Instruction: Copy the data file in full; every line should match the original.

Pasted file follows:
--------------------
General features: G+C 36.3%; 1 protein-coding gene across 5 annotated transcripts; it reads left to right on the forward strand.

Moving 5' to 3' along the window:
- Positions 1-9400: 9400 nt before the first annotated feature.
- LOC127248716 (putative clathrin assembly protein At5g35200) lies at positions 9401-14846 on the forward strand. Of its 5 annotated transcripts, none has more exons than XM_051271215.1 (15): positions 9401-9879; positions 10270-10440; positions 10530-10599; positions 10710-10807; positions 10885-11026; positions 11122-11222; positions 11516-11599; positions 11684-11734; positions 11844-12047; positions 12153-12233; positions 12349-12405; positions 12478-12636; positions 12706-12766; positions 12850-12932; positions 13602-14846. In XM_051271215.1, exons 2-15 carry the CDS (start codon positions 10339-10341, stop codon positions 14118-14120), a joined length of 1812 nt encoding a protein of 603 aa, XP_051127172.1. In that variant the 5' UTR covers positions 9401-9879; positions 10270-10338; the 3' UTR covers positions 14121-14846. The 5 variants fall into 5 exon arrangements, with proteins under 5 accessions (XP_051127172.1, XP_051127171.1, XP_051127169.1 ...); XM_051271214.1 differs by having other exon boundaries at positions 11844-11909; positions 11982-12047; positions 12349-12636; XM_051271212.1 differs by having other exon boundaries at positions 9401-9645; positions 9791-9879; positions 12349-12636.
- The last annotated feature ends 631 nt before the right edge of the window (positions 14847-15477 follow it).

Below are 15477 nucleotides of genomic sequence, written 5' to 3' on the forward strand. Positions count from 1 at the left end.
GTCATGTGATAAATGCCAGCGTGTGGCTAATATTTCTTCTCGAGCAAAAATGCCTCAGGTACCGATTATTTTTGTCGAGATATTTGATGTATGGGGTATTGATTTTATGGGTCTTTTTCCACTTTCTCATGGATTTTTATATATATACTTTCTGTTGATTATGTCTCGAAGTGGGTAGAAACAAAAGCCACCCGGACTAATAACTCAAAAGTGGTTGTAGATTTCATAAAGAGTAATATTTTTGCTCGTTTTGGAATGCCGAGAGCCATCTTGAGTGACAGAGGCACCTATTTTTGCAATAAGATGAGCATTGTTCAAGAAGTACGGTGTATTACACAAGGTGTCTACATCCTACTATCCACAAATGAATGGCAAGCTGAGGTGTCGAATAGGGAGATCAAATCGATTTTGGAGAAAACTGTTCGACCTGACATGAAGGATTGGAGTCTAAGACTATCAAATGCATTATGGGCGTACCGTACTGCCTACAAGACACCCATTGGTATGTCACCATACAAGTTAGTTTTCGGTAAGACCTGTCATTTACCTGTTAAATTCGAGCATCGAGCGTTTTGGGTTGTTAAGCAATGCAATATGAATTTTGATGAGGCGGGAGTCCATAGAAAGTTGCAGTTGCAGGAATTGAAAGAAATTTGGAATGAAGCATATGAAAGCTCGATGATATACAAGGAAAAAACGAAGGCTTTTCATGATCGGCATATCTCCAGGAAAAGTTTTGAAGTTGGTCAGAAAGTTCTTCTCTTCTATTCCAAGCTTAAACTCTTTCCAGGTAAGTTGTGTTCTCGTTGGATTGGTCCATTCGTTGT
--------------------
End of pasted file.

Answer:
General features: G+C 36.3%; 1 protein-coding gene across 5 annotated transcripts; it reads left to right on the forward strand.

Moving 5' to 3' along the window:
- Positions 1-9400: 9400 nt before the first annotated feature.
- LOC127248716 (putative clathrin assembly protein At5g35200) lies at positions 9401-14846 on the forward strand. Of its 5 annotated transcripts, none has more exons than XM_051271215.1 (15): positions 9401-9879; positions 10270-10440; positions 10530-10599; positions 10710-10807; positions 10885-11026; positions 11122-11222; positions 11516-11599; positions 11684-11734; positions 11844-12047; positions 12153-12233; positions 12349-12405; positions 12478-12636; positions 12706-12766; positions 12850-12932; positions 13602-14846. In XM_051271215.1, exons 2-15 carry the CDS (start codon positions 10339-10341, stop codon positions 14118-14120), a joined length of 1812 nt encoding a protein of 603 aa, XP_051127172.1. In that variant the 5' UTR covers positions 9401-9879; positions 10270-10338; the 3' UTR covers positions 14121-14846. The 5 variants fall into 5 exon arrangements, with proteins under 5 accessions (XP_051127172.1, XP_051127171.1, XP_051127169.1 ...); XM_051271214.1 differs by having other exon boundaries at positions 11844-11909; positions 11982-12047; positions 12349-12636; XM_051271212.1 differs by having other exon boundaries at positions 9401-9645; positions 9791-9879; positions 12349-12636.
- The last annotated feature ends 631 nt before the right edge of the window (positions 14847-15477 follow it).

Below are 15477 nucleotides of genomic sequence, written 5' to 3' on the forward strand. Positions count from 1 at the left end.
GTCATGTGATAAATGCCAGCGTGTGGCTAATATTTCTTCTCGAGCAAAAATGCCTCAGGTACCGATTATTTTTGTCGAGATATTTGATGTATGGGGTATTGATTTTATGGGTCTTTTTCCACTTTCTCATGGATTTTTATATATATACTTTCTGTTGATTATGTCTCGAAGTGGGTAGAAACAAAAGCCACCCGGACTAATAACTCAAAAGTGGTTGTAGATTTCATAAAGAGTAATATTTTTGCTCGTTTTGGAATGCCGAGAGCCATCTTGAGTGACAGAGGCACCTATTTTTGCAATAAGATGAGCATTGTTCAAGAAGTACGGTGTATTACACAAGGTGTCTACATCCTACTATCCACAAATGAATGGCAAGCTGAGGTGTCGAATAGGGAGATCAAATCGATTTTGGAGAAAACTGTTCGACCTGACATGAAGGATTGGAGTCTAAGACTATCAAATGCATTATGGGCGTACCGTACTGCCTACAAGACACCCATTGGTATGTCACCATACAAGTTAGTTTTCGGTAAGACCTGTCATTTACCTGTTAAATTCGAGCATCGAGCGTTTTGGGTTGTTAAGCAATGCAATATGAATTTTGATGAGGCGGGAGTCCATAGAAAGTTGCAGTTGCAGGAATTGAAAGAAATTTGGAATGAAGCATATGAAAGCTCGATGATATACAAGGAAAAAACGAAGGCTTTTCATGATCGGCATATCTCCAGGAAAAGTTTTGAAGTTGGTCAGAAAGTTCTTCTCTTCTATTCCAAGCTTAAACTCTTTCCAGGTAAGTTGTGTTCTCGTTGGATTGGTCCATTCGTTGT